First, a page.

New-onset LBBB is a very important high short-term risk for SUCD. In days, or even up to five years after its appearance, it carried a high relative risk 7.47 for SUCD. The prevalence of LBBB was low, occurring in only seven individuals with subsequent SUCD. Despite a low attributable risk, it must be considered to be a marker for underlying coronary disease and a warning that SUCD may ensue. MFUS has presented data on the short-term risk of LBBB and SUCD (39), and although new-onset LBBB was noted to be a harbinger of late cardiovascular disease, hypertension or sudden death, SUCD was not examined separately in the Framingham Heart Study (9,36). In another report (14), intraventricular block was a risk factor for SUCD, but the number of LBBB cases was small.
LVH was moderately common but was not significant, probably because of the concomitant effect of hypertension. LVH was a significant short- and long-term risk in the study by Cupples et al (14), but they included ST changes in the definition of LVH.
New ST changes conveyed high risks for SUCD, and T wave changes were only less so in the short term, but both remained significant over longer terms. These factors probably reflect underlying IHD, and this idea is supported by more recent studies employing newer diagnostic techniques (43). In a subsequent study of autopsy cases from MFUS, it will be possible to consider the specificity of ST and T wave changes related to the extent and area of the ischemic damage. For now, it must be said that the development of these ST and T wave changes should be considered relevant to the risk of SUCD, both in the short and long term, even if the man is asymptomatic.
Smoking is a known risk factor for IHD but was not significantly associated with SUCD in the present study. One explanation lies with our operational definition of smoking in this analysis as ever smoked versus never smoked. Many study members smoked at the end of World War II, when they were younger, but the vast majority had stopped smoking by 40 years of age. By the time of our analysis, the label of smoking may not have correctly reflected a man’s current smoking status. In that case, ex-smokers would have dominated the analysis. It is well accepted that the effect of smoking on later cardiovascular disease is nullified when the individual stops smoking (44,45).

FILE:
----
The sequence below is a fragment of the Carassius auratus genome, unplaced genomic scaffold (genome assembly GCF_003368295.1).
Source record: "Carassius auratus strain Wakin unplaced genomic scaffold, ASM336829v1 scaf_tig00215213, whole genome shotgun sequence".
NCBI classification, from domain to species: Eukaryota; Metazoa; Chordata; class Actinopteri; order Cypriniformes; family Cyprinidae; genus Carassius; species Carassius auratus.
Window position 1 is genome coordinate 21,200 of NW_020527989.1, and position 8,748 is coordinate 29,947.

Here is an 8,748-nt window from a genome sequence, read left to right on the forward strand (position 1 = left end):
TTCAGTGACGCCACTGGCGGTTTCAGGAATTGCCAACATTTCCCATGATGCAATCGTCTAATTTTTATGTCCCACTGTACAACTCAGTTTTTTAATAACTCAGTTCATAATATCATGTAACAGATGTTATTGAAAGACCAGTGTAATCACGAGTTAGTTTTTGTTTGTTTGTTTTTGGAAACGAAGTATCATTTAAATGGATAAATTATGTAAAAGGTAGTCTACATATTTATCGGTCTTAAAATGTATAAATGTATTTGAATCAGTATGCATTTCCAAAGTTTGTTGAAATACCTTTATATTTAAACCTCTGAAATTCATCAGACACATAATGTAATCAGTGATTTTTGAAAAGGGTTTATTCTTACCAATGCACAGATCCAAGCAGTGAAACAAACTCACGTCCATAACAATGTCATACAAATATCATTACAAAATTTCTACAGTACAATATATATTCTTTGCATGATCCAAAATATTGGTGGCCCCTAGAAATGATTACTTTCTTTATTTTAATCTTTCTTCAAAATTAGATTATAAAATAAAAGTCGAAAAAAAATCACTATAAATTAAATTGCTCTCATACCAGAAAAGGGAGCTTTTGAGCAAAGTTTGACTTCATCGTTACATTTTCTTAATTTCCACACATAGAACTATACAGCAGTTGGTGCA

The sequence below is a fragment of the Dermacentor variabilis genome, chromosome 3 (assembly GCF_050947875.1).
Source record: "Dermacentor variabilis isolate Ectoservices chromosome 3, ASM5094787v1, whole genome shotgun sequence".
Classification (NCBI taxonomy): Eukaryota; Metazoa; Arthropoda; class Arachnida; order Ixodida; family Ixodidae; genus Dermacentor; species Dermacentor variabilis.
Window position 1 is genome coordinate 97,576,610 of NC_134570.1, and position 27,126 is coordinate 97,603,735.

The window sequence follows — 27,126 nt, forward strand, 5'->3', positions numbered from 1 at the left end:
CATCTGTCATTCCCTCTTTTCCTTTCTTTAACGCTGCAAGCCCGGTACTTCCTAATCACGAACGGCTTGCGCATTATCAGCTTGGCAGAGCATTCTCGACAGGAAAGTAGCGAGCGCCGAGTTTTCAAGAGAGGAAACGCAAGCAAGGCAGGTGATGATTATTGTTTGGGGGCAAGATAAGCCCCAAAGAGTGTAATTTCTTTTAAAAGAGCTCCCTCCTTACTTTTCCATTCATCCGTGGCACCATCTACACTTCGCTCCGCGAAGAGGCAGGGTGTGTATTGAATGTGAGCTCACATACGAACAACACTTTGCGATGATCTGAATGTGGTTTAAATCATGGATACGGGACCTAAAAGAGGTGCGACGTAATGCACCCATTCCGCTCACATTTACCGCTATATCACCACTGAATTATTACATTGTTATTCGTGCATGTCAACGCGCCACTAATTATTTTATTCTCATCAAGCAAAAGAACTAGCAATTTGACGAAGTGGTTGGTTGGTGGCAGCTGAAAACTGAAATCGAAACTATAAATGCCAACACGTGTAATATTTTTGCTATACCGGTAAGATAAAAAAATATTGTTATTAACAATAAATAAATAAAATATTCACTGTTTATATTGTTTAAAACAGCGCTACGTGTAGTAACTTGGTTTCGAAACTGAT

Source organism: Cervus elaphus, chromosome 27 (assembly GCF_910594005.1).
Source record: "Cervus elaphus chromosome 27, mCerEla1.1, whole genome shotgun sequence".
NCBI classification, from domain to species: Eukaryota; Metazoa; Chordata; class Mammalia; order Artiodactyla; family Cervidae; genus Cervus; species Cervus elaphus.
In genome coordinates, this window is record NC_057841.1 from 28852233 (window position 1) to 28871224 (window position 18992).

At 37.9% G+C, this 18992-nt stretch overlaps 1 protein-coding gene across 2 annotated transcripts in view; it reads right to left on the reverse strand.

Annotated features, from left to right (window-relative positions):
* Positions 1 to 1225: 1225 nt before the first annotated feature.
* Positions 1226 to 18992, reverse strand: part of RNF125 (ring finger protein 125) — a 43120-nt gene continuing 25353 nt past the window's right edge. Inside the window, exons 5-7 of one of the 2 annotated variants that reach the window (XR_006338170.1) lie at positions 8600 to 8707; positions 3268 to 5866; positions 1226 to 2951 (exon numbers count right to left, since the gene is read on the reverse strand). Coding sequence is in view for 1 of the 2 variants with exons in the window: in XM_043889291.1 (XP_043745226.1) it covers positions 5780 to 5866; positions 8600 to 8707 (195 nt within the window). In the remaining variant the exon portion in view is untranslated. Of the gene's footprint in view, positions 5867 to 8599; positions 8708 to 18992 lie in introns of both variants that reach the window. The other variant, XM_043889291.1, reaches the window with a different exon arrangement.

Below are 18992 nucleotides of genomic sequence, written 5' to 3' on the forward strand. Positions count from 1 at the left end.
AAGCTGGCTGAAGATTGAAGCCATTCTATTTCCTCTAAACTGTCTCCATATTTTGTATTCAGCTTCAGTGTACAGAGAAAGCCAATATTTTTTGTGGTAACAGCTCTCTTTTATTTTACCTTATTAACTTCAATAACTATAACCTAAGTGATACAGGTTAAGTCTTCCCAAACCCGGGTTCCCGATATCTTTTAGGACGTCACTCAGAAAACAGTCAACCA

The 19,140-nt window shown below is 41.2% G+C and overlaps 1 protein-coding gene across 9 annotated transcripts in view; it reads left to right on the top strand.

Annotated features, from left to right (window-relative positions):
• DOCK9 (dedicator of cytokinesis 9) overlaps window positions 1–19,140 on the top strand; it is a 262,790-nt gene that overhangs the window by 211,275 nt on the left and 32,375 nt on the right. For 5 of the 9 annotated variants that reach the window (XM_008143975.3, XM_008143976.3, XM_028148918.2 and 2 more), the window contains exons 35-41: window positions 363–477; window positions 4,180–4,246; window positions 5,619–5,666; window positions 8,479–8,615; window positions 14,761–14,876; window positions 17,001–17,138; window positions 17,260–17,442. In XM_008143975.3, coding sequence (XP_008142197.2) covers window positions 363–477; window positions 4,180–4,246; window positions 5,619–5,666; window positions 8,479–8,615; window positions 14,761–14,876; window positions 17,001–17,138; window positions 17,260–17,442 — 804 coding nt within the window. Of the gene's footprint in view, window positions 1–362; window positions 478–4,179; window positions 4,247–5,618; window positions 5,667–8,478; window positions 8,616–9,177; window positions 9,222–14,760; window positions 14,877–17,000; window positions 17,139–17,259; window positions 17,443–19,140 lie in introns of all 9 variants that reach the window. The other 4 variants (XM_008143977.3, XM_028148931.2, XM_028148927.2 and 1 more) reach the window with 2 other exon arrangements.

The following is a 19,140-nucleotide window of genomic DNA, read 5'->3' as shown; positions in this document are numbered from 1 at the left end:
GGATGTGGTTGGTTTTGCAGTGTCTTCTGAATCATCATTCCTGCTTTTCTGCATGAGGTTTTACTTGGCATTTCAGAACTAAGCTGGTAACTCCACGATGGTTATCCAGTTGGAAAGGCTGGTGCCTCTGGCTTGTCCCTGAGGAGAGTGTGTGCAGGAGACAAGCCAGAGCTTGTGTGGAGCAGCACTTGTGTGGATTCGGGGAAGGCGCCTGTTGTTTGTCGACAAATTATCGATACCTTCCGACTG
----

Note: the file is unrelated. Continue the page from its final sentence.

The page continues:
The high risk of the occupation of pilot cannot be explained, and may be attributed to personality type or the stress of flying, but we have no data to support any explanation in this regard. The assessment of the effect of family history was not significant and may be related to the timing of the acquisition of that information in 1974. At that time, the average age of these men was 56; many had already died, which may have made the family history data inconclusive.
The MFUS can be criticized because it includes only men. Women in the Framingham Heart Study (14,36,46) had similar risk factors for SUCD compared with men, but women had a peak incidence 20 years older than men, and hemoglobin and glucose levels were of greater importance in women. Precise information concerning alcohol consumption is always difficult to obtain, even in personal interviews, but our method of collection of the data on these men’s alcohol consumption is similar to methods of other studies (26–30). Temporal changes in the treatment of primary risk factors may have confounded our data collected over a long time interval. However, Elveback et al (5) found that over 20 years, there was little change in the incidence of SUCD in either men or women. Our report does not include cholesterol or other newer biochemical markers, but the latter are unproven in long-term epidemiological trials (47). Cholesterol levels have not been found to be important risk factors for SUCD, especially in older men and women (16,46). The MFUS has the strength of a systematic, prospective collection of clinical and ECG data spanning 56 years in originally healthy young men. We present time-related risk factors that can be determined by any medical practitioner and we provide a time base to assess each relative risk for SUCD.
The incidence of SUCD increases with age. After age adjustment, excess alcohol consumption is a high short-term risk, an important hazard independent of other factors, and carries social and health support implications. Overweight must be recognized as a problem with long-term consequences, and poses a challenge for both clinicians and public health personnel. Hypertension is not a novel risk factor for SUCD, but the fact that the risk increases over time after detection emphasizes the need for treatment at any age or time. This information must continue to be provided for medical and lay people alike. The follow-up of hypertensive patients to assure adherence to treatment goals is of paramount importance. On the other hand, the importance of newly developed ST or T wave changes or LBBB must be recognized because of the very high short-term risk for SUCD. The risk related to ST and T wave changes persists over longer periods of time.
Our study has added important new information to the understanding of the epidemiology of SUCD. We have explored clinical, ECG and social variables, and reported that the effects of many of these factors are not constant, but rather have varying effects, with examples of both increasing and decreasing magnitude with intervals of time following first detection. These findings demonstrate early warning signs of SUCD, as well as those risks that persist over time. They must be added to the armamentarium of the practitioner at all professional levels, including the cardiologist.
A study of this scope would not be possible without the interest and unselfish contributions of the 3983 study members. The authors commend their ongoing support for the research of the Manitoba Follow-up Study. Further, the authors sincerely acknowledge Ms Priyanka Halli for her assistance during the preparation of this manuscript. The Manitoba Follow-up Study is currently funded through an operating grant from the Canadian Institutes of Health Research.